Motorola Defy 2 / CAT S75
If you want an Android smartphone with two-way satellite messaging already incorporated, you need to look at the Motorola Defy 2. This is a rugged smartphone with a built-in two-way satellite messenger called the Bullitt Satellite Messenger, a direct-to-device messaging service for Android phones. And to enable the feature, it relies on MediaTek’s satellite chips for satellite connectivity.
The Motorola Defy 2 is headed to North America, Latin America, and Canada in 2023, with a price tag of $599, which includes a 12-month subscription to the Essential plan from Bullitt (30 two-way messages per month). The plan will cost $5 post the included subscription, while heavier usage plans will go all the way up to $60 for 250 two-way messages.
The same phone has been rebranded into the CAT S75 with a different back design, and you can pre-order it in Europe, the Middle East, and Africa for €599/£549, which includes a three-month free trial of the Essential plan from Bullitt.
Motorola Defy Satellite Link
Rugged smartphones aren’t everyone’s cup of tea. So if you would like to take advantage of satellite connectivity on your existing smartphone, you can do so with the Motorola Defy Satellite Link.
The Motorola Defy Satellite Link is a one-device hotspot for satellite connections. It connects via Bluetooth to existing Android and iOS devices, allowing them, in turn, to connect to satellites. You can then send and receive SMS, share location, and access emergency services.
Bullitt builds the Motorola Defy Satellite Link, and as you may have guessed, it is pretty much the same tech as the Defy 2 smartphone, but without the smartphone. So on the connected smartphone, you’d still need to use the Bullitt Satellite Messenger app to send two-way satellite messages.
The gadget costs $99, but you’ll also need Bullitt’s $5 Essential plan. The device will go on sale in 2023 across international retailers.
Samsung’s Exynos modems with satellite connectivity
- Future Exynos modems will support two-way satellite messaging.
Samsung is also joining the race with its Exynos modems. The company announced that it had established the technology to enable two-way satellite messaging, just like its industry peers. The tech works on the Exynos 5300 modem to connect to low-Earth orbit satellites. This will allow future Exynos modems to support two-way communication.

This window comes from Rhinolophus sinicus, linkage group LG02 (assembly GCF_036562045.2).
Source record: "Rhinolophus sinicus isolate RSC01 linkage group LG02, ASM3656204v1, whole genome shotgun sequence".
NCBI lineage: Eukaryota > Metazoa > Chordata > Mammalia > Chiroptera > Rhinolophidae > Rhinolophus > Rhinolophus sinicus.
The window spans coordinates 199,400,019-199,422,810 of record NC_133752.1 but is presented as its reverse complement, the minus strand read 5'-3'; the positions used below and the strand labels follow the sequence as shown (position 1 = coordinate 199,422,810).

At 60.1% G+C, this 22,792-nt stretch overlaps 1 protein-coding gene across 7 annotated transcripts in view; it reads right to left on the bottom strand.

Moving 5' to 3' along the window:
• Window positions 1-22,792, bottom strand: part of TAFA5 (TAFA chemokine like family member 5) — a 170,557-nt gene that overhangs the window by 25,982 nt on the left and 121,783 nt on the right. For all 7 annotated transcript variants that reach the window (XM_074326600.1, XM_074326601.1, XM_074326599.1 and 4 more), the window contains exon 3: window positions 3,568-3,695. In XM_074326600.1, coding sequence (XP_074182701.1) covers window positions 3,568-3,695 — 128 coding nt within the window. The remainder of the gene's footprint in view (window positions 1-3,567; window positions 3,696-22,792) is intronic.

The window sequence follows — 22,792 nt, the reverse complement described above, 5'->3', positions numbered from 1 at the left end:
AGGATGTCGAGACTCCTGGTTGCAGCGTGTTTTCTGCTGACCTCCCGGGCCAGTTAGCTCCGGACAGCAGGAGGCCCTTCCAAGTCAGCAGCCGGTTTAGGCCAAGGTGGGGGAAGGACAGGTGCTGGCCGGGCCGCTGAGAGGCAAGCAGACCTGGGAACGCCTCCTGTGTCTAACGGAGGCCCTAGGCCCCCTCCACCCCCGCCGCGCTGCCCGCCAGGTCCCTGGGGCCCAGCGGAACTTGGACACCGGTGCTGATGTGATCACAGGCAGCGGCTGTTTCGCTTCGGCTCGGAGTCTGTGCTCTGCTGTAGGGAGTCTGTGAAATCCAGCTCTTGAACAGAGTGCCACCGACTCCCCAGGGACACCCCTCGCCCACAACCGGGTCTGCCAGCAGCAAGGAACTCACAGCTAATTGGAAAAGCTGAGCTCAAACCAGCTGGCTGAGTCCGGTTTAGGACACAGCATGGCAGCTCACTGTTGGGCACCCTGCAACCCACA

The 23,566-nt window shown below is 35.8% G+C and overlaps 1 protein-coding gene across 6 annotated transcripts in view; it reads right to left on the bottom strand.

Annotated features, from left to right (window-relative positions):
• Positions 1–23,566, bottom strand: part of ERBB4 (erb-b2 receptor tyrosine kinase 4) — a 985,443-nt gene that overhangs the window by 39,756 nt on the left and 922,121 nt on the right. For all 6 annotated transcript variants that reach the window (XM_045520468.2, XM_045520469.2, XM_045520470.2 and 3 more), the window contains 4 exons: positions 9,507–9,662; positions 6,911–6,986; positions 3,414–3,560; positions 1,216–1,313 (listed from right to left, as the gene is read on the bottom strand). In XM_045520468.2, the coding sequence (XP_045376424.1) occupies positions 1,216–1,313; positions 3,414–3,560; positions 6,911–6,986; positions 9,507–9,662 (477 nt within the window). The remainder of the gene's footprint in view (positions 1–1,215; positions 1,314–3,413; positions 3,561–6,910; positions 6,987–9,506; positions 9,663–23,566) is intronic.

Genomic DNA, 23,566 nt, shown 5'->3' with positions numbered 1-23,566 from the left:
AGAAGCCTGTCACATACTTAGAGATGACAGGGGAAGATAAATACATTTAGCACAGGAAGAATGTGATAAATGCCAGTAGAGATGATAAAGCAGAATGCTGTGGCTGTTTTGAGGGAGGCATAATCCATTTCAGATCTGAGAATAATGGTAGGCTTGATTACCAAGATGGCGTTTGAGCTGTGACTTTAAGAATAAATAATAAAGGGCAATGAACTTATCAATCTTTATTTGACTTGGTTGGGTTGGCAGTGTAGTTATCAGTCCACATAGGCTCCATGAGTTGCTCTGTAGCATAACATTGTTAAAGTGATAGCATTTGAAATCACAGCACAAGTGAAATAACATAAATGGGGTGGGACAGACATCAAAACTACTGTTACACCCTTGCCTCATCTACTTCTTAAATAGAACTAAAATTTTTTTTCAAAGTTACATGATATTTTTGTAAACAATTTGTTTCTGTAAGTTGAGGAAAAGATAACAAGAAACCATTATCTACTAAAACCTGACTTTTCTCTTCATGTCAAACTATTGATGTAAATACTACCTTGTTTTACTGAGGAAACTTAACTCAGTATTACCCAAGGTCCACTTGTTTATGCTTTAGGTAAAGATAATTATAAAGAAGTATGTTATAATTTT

Samsung’s mobile chief has famously remarked that the functionality of the technology is fairly limited. This has been cited as the reason why satellite connectivity is not present in the Galaxy S23 series. So it remains to be seen how the company implements it on their devices.
Do I need satellite connectivity on my phone?
As we established at the beginning of this article, satellite connectivity has important but admittedly niche and limited uses.
The technology has constraints, and as consumers, the cost will be one of your primary concerns. Satellite connectivity on your smartphone is not going to be cheap: It either comes as an upfront cost of a new device like the iPhone 14 (which is also only free for two years and could be any price after that), or it will be tied to a subscription model that will charge per message. Unlike what you may be used to paying for SMS, this cost may appear exorbitant.
But looking at the use cases, they do appear justified. Remember, emergencies don’t show up with an announcement. You never really know when you are in an unfortunate situation where you need to dial an emergency number but have absolutely zero cell network. The probability of such a situation is higher if you frequently visit less-populated areas notorious for bad network reception.
Ultimately, whether you should prioritize satellite connectivity on your smartphone will boil down to you as a consumer. If you don’t see yourself leaving the confines of the city, and all your adventures are on the beaten path, satellite connectivity may have very limited utility for you, if at all. On the other hand, if you reside on farmland or have a cabin by the woods, having a device that still allows you to contact emergency services can be rather priceless.
If you live in a remote area, or you often venture off the beaten path, then satellite connectivity is for you.
We do expect pricing for the tech to rationalize in the coming years. We also expect the tech to become even more accessible than it already is. So if the costs appear prohibitive to you today, they may appear worth it down the line for the simple peace of mind.
Yes, the iPhone 14 series supports satellite connectivity in the United States, Canada, the United Kingdom, Ireland, Germany, and France. The technology is used to enable Emergency SOS features.
The Galaxy S23 series does not support satellite connectivity in any region.
Not likely. Satellite connectivity needs to be expressly added to a smartphone as it requires special hardware antennae. The feature is compatible with the Snapdragon 8 Gen 2 chipset, but phones with satellite connectivity features will only launch in the second half of 2023.
As of right now, satellite connectivity focuses on providing emergency SOS connections through text messages only. Internet usage is outside the current scope of the technology.